Balance

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Benefits of Slacklining

Jenny on the slackline, supported by her friend Kolja. Backround: Nice view over the village (Herberhausen, Germany).

Slacklining can improve your balance, posture and concentration. Some people use this sport to clear their minds and relax from work. Your core strength will improve and you may feel more focussed and flexible.

Some sports and equipment aim to develop muscles through a repetitive onesided physical exercise. However this means that non-active muscles are liable to waste away. These non-active core muscles are very important in supporting our (back and stomach) musculature.

Some medical practitioners and professionals advocate slacklining, particularly for its ability to improve proprioception and co-ordination.

Proprioception:

  • The body´s own sense of its position in space.
  • The sense of power between the muscles and fibres within the body
  • Ability to sense and identify direction of movement

Proprioception training, builds up muscle to support the rest of the body. This means the body is less prone to common injuries, such as twisted ankles. The result of continuous slacklining is the strengthening of the spine, back and stomach-musculature and additional support for ankles, knees and hip joints. Slacklining can prevent the body from injury and/or rehabilitate.

To have good balance means...

  • Co-ordination and strength that increases the general state of health
  • Safety in every day movements and sports activites.
  • Reduced risk of incorrect joint weightbearing, less joint problems
  • Reduced risk to injury

The older we get, the less we are able to balance. Therefore we recommend continuous balance training for everyone. Balance is the foundation for every athlete - amateur or professional.

Jenny is trying to find her balance on the slackline. She is slightly touching the tree next to her. Kolja is watching her.

History of Balance

Balance is essential in our lives. Nature is the master of cycle and balance. The idea to balance on something is an important part of many cultures. In Ancient Greek and Roman times this art and practice was well known.

The initial dance-like movements on a slim rope developed to a rudimentary form of tightrope walking, with different levels of difficulty. There are reports from the Middle Ages describing huge celebrations and spectacles where the main attraction was a tightrope walker. In the 19th Century, Blondin and Farini were world renown tightrope artists. They staged daring feats, such as crossing a highline over Niagara falls.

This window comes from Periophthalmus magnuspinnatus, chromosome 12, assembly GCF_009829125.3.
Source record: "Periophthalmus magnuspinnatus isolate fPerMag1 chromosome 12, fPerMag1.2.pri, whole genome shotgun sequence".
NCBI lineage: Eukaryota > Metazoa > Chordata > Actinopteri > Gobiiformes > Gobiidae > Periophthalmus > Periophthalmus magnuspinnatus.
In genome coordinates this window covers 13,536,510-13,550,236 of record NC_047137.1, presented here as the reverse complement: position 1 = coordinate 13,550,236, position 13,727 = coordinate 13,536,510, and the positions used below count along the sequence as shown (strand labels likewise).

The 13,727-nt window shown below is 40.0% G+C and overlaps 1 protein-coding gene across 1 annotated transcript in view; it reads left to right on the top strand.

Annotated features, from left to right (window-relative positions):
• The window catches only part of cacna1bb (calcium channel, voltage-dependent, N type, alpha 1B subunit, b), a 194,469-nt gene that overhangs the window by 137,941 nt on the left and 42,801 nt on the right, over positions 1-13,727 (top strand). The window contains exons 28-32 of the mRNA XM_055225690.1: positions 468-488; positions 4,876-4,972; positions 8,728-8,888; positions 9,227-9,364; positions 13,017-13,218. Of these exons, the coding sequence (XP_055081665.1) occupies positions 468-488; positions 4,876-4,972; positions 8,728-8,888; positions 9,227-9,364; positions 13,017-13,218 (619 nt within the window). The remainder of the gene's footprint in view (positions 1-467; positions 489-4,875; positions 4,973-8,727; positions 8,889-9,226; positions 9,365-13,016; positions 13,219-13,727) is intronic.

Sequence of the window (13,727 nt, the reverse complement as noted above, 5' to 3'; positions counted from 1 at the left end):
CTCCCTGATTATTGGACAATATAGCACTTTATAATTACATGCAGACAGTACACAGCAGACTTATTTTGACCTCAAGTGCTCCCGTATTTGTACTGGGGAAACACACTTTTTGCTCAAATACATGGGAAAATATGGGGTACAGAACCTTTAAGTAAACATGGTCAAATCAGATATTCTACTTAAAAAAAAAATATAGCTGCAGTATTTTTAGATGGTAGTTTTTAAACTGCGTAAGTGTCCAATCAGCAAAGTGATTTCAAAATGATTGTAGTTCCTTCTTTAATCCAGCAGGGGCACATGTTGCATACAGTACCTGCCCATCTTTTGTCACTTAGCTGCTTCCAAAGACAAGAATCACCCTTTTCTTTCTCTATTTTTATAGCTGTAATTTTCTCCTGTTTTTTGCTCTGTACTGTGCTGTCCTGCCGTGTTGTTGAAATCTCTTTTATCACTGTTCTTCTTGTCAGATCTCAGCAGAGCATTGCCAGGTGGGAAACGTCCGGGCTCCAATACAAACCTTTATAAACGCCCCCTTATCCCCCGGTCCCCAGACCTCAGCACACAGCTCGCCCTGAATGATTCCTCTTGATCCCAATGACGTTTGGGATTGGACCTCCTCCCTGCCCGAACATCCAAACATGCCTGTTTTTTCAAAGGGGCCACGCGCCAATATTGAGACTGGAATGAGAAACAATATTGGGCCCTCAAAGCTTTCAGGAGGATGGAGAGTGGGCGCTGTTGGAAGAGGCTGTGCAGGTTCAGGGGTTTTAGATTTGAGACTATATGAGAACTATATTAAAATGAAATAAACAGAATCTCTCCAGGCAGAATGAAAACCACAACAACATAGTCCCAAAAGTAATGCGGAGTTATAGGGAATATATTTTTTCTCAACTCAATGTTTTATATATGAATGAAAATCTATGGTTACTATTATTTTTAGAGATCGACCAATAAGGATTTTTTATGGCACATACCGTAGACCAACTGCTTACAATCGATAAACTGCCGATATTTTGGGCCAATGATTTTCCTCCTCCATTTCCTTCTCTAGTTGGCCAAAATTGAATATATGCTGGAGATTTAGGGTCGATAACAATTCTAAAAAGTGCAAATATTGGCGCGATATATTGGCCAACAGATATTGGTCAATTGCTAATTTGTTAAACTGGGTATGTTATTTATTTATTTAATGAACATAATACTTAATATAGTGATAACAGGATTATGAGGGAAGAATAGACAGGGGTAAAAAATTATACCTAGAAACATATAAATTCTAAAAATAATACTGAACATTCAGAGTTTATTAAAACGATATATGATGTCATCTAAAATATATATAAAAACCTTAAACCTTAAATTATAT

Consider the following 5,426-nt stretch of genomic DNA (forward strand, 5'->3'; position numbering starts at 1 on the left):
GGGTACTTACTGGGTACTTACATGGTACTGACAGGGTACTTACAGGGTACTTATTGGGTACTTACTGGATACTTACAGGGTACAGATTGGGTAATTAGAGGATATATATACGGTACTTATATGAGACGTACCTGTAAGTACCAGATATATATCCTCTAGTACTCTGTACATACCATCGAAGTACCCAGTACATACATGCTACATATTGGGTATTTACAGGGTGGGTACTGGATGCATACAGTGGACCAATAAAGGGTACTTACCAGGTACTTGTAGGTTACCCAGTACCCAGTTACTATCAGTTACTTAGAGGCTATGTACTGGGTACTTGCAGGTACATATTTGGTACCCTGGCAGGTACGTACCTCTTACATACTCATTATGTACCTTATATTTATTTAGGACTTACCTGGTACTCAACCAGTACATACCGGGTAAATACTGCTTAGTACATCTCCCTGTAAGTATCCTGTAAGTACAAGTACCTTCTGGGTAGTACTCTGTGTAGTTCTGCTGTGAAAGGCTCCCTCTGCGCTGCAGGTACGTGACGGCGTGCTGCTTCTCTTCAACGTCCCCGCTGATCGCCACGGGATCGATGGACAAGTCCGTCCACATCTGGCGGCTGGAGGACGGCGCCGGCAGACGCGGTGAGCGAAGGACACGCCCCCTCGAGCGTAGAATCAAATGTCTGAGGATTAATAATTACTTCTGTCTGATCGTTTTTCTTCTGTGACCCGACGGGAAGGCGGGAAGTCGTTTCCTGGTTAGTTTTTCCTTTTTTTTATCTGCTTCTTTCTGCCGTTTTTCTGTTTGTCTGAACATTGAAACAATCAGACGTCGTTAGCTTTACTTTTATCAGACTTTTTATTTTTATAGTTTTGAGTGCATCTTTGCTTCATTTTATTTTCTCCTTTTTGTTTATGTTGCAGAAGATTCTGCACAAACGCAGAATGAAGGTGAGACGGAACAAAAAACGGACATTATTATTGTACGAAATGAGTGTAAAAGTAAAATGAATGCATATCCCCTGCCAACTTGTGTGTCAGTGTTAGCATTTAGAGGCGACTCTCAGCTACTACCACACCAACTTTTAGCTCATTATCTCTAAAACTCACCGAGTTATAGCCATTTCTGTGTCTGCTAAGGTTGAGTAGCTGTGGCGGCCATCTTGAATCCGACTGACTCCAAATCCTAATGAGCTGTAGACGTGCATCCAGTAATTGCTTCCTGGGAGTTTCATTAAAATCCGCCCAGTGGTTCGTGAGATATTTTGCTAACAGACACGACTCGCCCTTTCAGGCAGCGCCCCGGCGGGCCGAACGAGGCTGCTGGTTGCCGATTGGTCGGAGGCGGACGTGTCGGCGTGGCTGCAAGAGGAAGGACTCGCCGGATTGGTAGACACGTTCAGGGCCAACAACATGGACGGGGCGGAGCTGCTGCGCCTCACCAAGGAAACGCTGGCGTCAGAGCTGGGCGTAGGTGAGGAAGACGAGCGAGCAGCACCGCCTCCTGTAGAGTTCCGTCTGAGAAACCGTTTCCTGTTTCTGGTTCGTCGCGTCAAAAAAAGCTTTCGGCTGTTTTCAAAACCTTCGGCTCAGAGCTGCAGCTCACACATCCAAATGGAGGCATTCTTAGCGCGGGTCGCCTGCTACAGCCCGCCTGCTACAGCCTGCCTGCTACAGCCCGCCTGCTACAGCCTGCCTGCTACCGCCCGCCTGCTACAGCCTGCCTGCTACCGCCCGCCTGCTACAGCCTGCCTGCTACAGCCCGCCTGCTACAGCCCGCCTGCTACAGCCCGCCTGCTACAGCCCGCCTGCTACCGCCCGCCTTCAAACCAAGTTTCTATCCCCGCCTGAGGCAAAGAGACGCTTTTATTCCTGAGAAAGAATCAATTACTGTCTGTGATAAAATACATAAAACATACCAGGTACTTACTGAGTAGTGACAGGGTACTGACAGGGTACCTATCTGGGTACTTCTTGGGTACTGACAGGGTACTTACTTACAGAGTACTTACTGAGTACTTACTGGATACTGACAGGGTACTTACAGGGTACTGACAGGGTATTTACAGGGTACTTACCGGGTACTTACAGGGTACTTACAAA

In many Asian countries tightrope walking is part of traditional culture. In Korea, the Jultagi, is a specific tightrope acrobatic art and forms part of the cultural heritage.
Korea - Jultagi Tight Rope Walker, picture by Matt Scott

Philippe Petit facinated many people with his daring "free-solo" crossing the Twin Towers of the World Trade Centre in New York City. In the early morning of 7 August 1974 Petit hovered for about 1 hour above the awakening city. The stunt was illegal, and he was arrested by the police. As a penalty, he had to deliver a presentation of his artistic tightrope walking to children in Central Park, NYC. To learn more about Petit and his daring feats check out the great documentary "Man on Wire".

The Slackline itself was born in the early 1980s in Yosemite-Valley, California, USA by rock climbers looking at ways to improve balance. It also proved to be a successful means to practice and have fun when no rock climbing was possible due to wet weather.

Adam Grosowsky and Jeff Ellington were the first guys to walk a Slackline. Unlike the traditional tightrope walking, with steel wire or hemp rope, they used polyamide-webbing that is a lot more dynamic, light and comfortable to use. The advent of the dynamic webbing system established a totally new era for balance movement.

This Millennium has seen more slacklines arriving in Europe. This is because Slacklining develops the skills required for Surfing, Snowboarding/Skiing, Skateboarding and Rock climbing. The parks and town centres are now the new playgrounds for urban balancing.

Slacklining first established as a play and training exercise for balance and co-ordination. After further research, slacklining was considered to assist with psychological barriers and create a feeling of freedom in indiviuals.

The latest development is the intergration of slacklining into Physical Therapy and Physical Education (PE) in schools.

Slacklining is enjoyable for all, alone or with friends, you can have an awesome experience on the red line of life.

Slacklining is available now! Our complete slackline solutions will get you on-line.

Jenny is half way falling off the slackline. She is watching down to see where she can put her feet.

Your balance is keeping you vital!

 

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